The 3 Most Overrated Risks in 2013

This is a pretty good summary from Ian Bremmer at Eurasia Group regarding some of the risks in 2013.  If you read annual outlook reports you’ll inevitably hear about these three.  I largely agree with his conclusions here.  These three risks are probably overrated heading into 2013:

Eurozone breakup 

This is probably the single most overrated risk of 2012. It’s driven in large part by European observers (especially in Britain) who don’t much like the eurozone.

The political will to maintain the eurozone remains strong among all the major political parties in the core eurozone states, almost across the board in the European periphery and, just as importantly, among eurocrats in the ever-growing European bureaucracy. To be sure, this could change over time. We’ll see what happens if Europe’s leaders totally fail to restructure the institutional machinery of the eurozone. But that’s not a story for this year.

Further, there is no effective political mechanism for a eurozone breakup. It’s conceivable that an individual country might voluntarily leave the eurozone without such a mechanism, but for a real dissolution scenario to have any plausibility, a formal process would have to be created. If you think expanding funding for the European financial stability fund is hard, try organizing a breakup mechanism.

China’s hard landing

A substantial number of market observers and some China analysts believe that some combination of overheated growth and the proliferation of bad loans in the Chinese banking system will lead to a major financial blow-up or a sharp contraction in 2012 that takes Chinese economic growth down to 5% or even lower for the year. Don’t believe them.

There are signs of overheated growth in China—in urban real estate in Beijing and along the coast, especially. And infrastructure has been overbuilt compared to growth in consumption. But there’s no chance that the government will fail to pull out every stop to prevent a meltdown—or even a serious bump—especially in the middle of a major political transition. The Chinese banking and financial system is a mess, but it’s also a fundamentally closed system. In a closed system, preventing such a crisis becomes a matter of fiscal capacity and political will. There will be no shortage of either in 2012. In short, China has more of what it needs to kick the can down the road than any other country out there, and in a challenging 2012 environment, look for Beijing to use it.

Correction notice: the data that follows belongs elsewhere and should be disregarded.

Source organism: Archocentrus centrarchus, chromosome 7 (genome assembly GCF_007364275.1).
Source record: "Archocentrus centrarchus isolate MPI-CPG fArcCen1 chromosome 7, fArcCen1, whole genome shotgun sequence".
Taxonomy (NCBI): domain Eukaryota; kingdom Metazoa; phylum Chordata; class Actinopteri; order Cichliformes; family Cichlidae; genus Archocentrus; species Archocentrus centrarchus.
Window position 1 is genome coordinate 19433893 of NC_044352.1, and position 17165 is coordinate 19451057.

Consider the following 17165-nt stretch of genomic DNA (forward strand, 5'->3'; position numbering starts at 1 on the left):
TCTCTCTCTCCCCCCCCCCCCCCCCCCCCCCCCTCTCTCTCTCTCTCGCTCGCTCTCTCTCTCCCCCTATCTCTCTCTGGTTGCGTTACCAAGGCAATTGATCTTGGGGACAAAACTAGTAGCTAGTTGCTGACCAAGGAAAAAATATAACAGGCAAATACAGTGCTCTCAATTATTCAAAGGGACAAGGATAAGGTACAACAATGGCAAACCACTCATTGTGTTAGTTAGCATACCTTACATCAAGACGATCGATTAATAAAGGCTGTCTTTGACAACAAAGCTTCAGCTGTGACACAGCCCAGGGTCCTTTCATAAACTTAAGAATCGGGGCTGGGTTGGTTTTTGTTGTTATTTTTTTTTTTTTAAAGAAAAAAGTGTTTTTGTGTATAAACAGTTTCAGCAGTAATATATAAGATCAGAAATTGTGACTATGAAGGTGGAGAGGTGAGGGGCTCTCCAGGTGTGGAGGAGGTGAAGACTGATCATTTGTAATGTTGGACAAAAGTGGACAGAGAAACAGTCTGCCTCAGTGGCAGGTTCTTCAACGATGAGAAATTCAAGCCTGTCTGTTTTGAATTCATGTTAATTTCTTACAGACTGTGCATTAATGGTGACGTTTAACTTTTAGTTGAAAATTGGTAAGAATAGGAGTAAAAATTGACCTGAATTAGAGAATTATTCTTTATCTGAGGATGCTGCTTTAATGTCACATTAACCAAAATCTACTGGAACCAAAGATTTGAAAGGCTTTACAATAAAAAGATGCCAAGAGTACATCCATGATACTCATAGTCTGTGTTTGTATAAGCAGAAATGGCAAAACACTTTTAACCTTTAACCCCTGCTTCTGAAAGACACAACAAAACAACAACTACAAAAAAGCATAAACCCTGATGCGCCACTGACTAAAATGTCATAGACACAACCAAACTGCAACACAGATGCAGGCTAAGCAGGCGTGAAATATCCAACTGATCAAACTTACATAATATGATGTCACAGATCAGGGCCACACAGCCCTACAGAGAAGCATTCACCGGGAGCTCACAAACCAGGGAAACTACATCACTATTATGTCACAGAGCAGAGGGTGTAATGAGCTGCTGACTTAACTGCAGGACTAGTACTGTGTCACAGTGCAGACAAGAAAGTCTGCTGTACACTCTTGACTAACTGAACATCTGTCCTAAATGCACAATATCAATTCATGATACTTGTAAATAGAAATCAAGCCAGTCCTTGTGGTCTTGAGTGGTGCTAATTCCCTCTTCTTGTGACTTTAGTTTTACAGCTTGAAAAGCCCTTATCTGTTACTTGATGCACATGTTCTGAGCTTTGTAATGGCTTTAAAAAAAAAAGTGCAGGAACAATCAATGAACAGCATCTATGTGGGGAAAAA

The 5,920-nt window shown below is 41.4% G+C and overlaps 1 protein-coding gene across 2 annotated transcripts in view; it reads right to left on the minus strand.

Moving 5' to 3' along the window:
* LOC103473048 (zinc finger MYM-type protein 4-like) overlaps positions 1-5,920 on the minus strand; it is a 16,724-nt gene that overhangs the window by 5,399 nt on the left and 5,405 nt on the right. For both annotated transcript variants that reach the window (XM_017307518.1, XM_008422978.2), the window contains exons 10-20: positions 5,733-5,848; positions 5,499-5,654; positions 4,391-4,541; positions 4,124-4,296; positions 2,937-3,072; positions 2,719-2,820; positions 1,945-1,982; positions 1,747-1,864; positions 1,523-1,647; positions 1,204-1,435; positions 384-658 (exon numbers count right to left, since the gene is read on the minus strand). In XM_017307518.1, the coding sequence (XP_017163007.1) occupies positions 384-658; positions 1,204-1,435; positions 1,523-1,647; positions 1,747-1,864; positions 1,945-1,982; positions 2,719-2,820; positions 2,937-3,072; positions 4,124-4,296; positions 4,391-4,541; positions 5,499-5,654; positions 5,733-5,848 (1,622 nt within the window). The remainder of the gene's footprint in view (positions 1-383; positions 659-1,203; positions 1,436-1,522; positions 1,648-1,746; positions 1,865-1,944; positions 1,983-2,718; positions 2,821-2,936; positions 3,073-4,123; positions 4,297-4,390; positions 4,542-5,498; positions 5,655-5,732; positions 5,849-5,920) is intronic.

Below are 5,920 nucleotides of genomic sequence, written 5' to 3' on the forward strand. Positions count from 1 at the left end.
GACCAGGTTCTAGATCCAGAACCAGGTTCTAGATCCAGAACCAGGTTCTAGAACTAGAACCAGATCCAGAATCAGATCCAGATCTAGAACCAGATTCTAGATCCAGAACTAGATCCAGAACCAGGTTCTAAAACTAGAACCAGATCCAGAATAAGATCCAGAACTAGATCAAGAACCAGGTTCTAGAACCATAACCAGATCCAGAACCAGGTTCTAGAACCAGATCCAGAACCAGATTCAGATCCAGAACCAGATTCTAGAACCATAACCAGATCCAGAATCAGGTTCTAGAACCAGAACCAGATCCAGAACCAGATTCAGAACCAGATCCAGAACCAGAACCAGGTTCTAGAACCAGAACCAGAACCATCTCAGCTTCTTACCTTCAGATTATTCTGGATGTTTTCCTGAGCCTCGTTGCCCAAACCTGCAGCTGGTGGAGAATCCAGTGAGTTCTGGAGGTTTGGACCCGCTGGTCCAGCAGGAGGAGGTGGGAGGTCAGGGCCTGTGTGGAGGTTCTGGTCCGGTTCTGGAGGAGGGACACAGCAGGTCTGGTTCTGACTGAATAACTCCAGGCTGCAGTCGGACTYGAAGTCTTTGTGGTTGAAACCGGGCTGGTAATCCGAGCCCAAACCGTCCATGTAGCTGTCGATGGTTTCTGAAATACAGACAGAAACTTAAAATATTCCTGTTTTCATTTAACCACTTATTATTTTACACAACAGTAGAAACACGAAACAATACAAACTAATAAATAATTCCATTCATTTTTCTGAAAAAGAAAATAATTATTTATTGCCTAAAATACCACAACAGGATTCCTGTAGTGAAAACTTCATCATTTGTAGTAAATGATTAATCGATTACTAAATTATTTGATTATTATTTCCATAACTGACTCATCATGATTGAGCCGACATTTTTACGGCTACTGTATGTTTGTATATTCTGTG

Mayan apocalypse  

Just isn’t happening. And if it does, well, sorry.

Cullen Roche

Mr. Roche is the Founder of Orcam Financial Group, LLC. Orcam is a financial services firm offering research, private advisory, institutional consulting and educational services.

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  1. Cullen,

    Since a government is not revenue contrained, is it possible to use pre-emptive stimulus to avoid a financial crisis? Of course, this could lead to distribution distortion, a risk to the exchange rate and inflation.

    Seems to me that this is what China is doing. In the US the financial crisis turned out quite well for the rich as well.

    • Yes, in theory the govt is not revenue constrained. But in reality, it is constrained. In other words, the govt is a user of inside money (bank money). That’s how our system is designed. The important thing to understand is that the govt can always (well, 99% of the time) procure funds via its banking system. This is a more nuanced understanding of our current design than simply stating that the govt can print money, which is not technically accurate. The govt redistributes money and adds net financial assets in the form of t-bonds.

      The answer to your question is yes. The govt could, today, spend a bunch of money in anticipation of a downturn.